4. Anonymous, I don't know about Greece, but being from nearby I could make a couple of suggestions to tackle deficits:

    1. Corruption, tax-evasion. Small and medium business tax evasion is probably rampant. Like most restaurants, small shops, etc not declaring 50%+ of their earnings.

    2. Raise taxes above a certain threshold of income. Most of these countries are still below EU averages of taxation.

    1+2: Some of these countries exhibit inequality levels comparable to the US (either by evading or wage inequality). There is some space here to raise taxes.

    3. Tax pension benefits as like any other source of income (and not below).

    4. Work share. Where I come from, 20% of wages for civil servants are actually teachers. Very easy profession to reduce work-load in 20%, salary in 20%, and employ unemployed people with the savings (or just cash in).

    No lay offs. But some salary cuts. And tax raises. Was it not Roosevelt that took income tax to 80% or so? I some of these countries it is still around 45% (Sweden goes up to 57%).

    But in the long run corruption (high and low in the hierarchy) and trade deficits should be _the_ target.

  5. "the emasculation of the western manufacturing and technological base."

    Now that is the heart of the matter!

    There is nothing wrong with debt per se.

    Good Debt = Debt used to pay for investment in assets which will produce enough income to repay the debt with interest and generate additional income far into the future. Say, debt to develop an oil field, create a farm, build a highway system.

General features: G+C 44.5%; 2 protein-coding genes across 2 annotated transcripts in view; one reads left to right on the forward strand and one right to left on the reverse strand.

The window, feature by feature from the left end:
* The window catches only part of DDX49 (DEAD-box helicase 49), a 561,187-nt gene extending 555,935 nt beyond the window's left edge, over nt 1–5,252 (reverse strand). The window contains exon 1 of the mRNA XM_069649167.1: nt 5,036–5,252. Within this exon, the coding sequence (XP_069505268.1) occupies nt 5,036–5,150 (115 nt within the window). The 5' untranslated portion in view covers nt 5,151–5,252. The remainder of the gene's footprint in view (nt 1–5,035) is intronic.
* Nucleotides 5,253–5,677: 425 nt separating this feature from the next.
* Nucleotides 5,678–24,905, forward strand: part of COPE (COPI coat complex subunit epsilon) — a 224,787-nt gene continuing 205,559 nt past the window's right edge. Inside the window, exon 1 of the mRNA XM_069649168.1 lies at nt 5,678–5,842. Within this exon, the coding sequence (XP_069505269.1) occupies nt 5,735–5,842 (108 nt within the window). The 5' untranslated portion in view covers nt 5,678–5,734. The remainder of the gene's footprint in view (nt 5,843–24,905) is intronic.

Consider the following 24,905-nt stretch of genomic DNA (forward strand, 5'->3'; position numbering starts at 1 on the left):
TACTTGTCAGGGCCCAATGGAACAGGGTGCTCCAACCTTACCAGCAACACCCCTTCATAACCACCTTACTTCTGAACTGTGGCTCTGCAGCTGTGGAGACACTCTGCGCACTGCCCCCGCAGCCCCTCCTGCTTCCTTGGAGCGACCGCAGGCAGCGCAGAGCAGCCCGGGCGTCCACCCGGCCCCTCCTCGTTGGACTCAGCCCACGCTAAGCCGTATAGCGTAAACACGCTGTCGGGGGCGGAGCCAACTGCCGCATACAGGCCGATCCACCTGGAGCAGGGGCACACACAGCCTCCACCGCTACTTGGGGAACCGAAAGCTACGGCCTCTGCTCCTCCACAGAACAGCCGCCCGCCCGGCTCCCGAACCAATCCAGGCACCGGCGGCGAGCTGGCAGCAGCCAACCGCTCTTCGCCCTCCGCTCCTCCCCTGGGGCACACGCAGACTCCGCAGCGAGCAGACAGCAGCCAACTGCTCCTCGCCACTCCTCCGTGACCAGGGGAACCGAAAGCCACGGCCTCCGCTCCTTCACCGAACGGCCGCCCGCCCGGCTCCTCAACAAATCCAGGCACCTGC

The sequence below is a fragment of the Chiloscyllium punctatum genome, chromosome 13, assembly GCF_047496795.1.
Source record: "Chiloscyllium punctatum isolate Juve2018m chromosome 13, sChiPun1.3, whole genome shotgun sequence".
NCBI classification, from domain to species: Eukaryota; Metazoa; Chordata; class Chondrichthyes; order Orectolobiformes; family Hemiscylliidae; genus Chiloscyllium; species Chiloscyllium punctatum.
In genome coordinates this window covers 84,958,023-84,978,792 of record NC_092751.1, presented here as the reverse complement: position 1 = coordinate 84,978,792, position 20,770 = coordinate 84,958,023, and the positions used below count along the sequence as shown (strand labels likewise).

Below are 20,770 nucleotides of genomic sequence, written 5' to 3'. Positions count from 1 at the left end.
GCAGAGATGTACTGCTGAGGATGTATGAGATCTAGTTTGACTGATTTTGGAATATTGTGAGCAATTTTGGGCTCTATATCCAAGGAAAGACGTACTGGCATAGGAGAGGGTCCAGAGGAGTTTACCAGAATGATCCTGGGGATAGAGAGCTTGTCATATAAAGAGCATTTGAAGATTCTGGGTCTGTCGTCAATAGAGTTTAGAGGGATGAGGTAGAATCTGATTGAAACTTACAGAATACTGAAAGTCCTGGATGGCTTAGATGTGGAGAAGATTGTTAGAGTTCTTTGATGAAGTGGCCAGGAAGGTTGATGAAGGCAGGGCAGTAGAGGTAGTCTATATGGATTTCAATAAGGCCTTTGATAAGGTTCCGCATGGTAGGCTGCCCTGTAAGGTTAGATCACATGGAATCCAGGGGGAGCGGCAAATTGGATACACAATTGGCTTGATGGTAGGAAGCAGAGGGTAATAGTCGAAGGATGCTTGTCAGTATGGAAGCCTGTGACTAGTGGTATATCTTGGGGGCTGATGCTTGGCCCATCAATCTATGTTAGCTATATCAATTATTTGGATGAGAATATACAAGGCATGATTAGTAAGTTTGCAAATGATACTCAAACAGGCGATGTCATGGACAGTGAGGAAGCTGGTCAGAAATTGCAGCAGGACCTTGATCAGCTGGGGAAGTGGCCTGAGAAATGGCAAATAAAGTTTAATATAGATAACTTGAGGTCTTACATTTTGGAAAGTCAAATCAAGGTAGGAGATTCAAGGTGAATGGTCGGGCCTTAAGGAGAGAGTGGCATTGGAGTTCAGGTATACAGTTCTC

Bad debt = Debt used to pay for immediate consumption. Especially where that consumption is imported. That debt generates no future revenue for payback.

    Problem is that the West, from Greece to California, has been using debt to pay for consumption instead of investment.

    There is a solution. Roll back excessive regulation which has driven industry overseas, destroying jobs and crippling the tax base. As the same time, redistribute the tax burden to promote productive investment.

    But first, Al Gore & his anti-industry anti-job friends have to go.

  6. Nice Post

    However I don't think your ever going to get much traction with the reality band wagon, for everyone knows it is the other guy who is at fault.

    Indeed, I seem to remember Anon told us so. ;-)

    Be well

  7. That said, I agree with your... diagnostic.
    We no longer believe in the God of Debt.
    So that means... that we need something or someone else to believe in now.
    One of my teachers told me that a defensive position was always more.. fragile than an INVESTMENT position.
    You can do a lot more while BELIEVING in what's ahead, and what you can do than while trying to defend what's behind you. A question of perspective ?
    From the little I've read about Greek SOCIETY'S position, austerity does not seem to me to be the answer. The middle and lower classes will suffer much more than all the others, of course, as usual.
    In order to zero in on corruption, you have to be funding lots of... fonctionnaires, civil servants and policemen to go around chasing bad guys.
    I continue to maintain that this is a waste of valuable resources which could be put to use in other ways.